‘Tiny house’ concept gets support
Justin Murphy has lived in Lee County his entire life.
The Mariner High School grad – Class of ’09 – and his wife, Vicki, aspire to build a small community in the Cape made up of “tiny houses,” compact dwellings becoming popular nationwide among those looking for their own space, but not too much.
The Cape Coral City Council on Monday heard all about these minimalist homes for the first time Monday during its workshop meeting, and while the council members liked the idea, they also want the houses to have their own area rather than be interspersed among bigger homes.
Murphy discussed his plans with council during citizen input, describing a three-acre community with dozens of residences between 600 and 800 square feet.
“We think tiny homes are going to be the next big thing. We’ve been trying to find a way to make tiny homes accessible to the masses in a way to appease municipalities and neighborhoods,” Murphy said.
Three other speakers also voiced their support for tiny houses to the five council members at the meeting.
Among the benefits is their popularity and affordable pricing, however, they can impact housing values negatively and afford little or no room for storage.
Also, some of these homes have a chassis so they can be transported. Cape officials seemed to want permanent homes that follow the Florida Building Code, for which only one company in the state is able currently to comply.
There would also be zoning issues, perhaps having to create a new zoning district to accommodate those houses. Other rules could be addressed as the need arises.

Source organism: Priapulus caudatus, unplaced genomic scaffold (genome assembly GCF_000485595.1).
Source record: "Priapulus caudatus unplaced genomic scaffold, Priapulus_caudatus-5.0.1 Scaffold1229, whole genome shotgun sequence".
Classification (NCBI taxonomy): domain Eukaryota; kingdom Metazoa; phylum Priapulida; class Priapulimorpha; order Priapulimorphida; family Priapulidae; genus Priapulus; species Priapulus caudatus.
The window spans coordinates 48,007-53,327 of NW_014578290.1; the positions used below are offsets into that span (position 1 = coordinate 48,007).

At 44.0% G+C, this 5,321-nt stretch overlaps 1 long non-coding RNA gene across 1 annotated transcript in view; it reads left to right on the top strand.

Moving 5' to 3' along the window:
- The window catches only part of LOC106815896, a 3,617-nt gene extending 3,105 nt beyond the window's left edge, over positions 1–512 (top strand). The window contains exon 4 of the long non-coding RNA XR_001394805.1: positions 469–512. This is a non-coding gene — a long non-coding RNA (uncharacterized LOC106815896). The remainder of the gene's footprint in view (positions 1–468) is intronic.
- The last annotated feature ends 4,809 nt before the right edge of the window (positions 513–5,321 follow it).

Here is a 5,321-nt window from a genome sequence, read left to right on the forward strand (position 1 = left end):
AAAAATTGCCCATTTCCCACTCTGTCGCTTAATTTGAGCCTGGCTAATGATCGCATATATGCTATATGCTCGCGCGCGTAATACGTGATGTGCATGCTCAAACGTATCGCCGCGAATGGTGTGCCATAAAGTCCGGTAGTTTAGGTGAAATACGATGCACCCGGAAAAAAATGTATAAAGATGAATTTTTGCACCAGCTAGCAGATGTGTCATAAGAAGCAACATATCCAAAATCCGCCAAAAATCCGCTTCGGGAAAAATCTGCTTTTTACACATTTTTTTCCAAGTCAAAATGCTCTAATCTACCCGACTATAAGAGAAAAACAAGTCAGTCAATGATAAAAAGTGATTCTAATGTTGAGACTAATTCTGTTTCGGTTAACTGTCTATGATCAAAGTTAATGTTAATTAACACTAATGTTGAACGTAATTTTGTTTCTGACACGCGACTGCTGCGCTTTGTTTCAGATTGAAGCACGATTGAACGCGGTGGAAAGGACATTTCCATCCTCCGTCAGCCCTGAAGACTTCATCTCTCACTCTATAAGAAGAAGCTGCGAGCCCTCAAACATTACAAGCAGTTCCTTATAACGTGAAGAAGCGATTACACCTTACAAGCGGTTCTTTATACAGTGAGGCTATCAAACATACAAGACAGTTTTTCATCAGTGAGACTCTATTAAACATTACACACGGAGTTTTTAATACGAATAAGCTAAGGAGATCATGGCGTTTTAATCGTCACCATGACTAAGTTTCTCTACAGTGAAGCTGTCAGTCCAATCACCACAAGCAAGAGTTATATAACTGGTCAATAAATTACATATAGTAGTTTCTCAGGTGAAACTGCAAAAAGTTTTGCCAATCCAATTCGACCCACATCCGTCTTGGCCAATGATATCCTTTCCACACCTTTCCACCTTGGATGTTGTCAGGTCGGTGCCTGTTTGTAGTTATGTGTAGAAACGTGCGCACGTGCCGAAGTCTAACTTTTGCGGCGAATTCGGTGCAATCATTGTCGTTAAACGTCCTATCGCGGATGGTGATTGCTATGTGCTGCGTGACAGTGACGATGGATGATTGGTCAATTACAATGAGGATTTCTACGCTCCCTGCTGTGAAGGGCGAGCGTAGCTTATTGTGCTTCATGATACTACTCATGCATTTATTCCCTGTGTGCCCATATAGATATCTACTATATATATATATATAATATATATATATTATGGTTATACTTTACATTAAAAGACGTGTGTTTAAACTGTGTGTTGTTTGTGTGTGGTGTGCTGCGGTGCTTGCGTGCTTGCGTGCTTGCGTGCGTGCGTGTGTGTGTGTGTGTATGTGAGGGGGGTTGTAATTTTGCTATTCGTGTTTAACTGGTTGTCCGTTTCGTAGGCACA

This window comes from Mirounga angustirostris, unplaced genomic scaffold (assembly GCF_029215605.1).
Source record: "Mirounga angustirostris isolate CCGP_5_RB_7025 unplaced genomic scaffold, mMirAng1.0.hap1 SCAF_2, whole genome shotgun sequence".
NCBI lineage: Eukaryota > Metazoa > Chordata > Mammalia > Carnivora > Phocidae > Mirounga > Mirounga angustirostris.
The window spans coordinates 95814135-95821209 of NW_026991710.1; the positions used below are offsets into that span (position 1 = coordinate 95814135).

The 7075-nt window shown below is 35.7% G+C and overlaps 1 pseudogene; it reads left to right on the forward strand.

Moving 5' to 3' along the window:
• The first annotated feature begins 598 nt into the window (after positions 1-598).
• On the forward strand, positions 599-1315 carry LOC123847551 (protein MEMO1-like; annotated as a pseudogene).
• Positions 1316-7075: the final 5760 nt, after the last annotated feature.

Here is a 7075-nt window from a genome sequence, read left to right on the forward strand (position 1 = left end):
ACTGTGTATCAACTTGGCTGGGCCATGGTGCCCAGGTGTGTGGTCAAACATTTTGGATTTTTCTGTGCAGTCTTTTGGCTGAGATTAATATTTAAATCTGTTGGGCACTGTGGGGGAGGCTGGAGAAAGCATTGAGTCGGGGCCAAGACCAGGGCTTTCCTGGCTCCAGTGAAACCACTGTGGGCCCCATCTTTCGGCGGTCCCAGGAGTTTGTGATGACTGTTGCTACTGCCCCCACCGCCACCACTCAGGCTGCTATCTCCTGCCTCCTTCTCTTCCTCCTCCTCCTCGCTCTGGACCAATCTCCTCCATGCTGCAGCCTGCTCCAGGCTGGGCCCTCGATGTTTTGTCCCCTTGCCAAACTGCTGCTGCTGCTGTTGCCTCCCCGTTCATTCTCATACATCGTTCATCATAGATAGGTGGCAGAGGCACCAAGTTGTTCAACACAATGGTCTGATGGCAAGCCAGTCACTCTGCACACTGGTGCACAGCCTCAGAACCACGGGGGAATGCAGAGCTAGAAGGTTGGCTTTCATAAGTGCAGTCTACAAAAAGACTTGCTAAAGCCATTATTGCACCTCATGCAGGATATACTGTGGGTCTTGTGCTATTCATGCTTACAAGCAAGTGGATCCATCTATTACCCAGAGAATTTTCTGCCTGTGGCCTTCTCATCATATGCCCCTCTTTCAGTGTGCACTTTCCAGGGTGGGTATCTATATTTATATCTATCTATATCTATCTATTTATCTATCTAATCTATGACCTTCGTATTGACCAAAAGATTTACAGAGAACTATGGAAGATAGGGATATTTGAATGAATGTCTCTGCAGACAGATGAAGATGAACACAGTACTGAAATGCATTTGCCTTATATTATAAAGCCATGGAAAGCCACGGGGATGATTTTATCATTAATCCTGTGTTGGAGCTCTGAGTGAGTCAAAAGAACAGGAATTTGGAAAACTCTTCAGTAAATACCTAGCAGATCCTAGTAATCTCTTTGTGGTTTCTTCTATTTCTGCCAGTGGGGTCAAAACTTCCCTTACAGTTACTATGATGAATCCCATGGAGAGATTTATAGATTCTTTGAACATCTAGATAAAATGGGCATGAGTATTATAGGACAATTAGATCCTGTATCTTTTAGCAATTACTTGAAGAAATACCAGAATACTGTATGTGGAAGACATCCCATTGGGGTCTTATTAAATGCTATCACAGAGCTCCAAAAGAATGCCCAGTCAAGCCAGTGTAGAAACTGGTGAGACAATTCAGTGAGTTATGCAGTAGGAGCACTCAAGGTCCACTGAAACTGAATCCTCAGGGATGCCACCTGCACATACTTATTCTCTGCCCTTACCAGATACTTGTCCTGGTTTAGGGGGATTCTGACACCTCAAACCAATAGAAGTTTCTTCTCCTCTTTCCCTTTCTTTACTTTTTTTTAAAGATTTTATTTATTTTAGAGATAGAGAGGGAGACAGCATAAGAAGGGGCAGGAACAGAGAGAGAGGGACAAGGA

While these homes can be classified as affordable, the city does not. Amy Yearsley of the Cape Coral Planning division said tiny houses do not qualify as a solution to the need for more affordable housing.
Yet, officials seemed to think it is a good idea, provided the homes are in a community setting. Only Councilmember John Carioscia was skeptical, calling them glorified mobile homes.
“You can’t just drop these in a neighborhood with 1,600-square-foot homes. That will have an impact,” Carioscia said. “We need to be careful. I saw a picture where one of them had a license plate on it.”
Councilmembers Jim Burch and Rana Erbrick told about how they remembered their first homes being not much bigger than these tiny houses. They said they were on board, but agreed construction had to be in a set location.
“I like the idea of a zoning district. They have to be in a certain spot. The recession is why we have what we have now,” Burch said.
Murphy said he would like to create several tiny home community throughout Southwest Florida, as millennials have had problems finding enough money to afford a home and don’t feel the need to have a whole lot of stuff.
“Minimalism is catching on. You can throw all your stuff away and be happier. There’s so many benefits to going small. You get rid of the dead space in your home,” Murphy said. “You can travel more, have more money. There are so many benefits to tiny living.”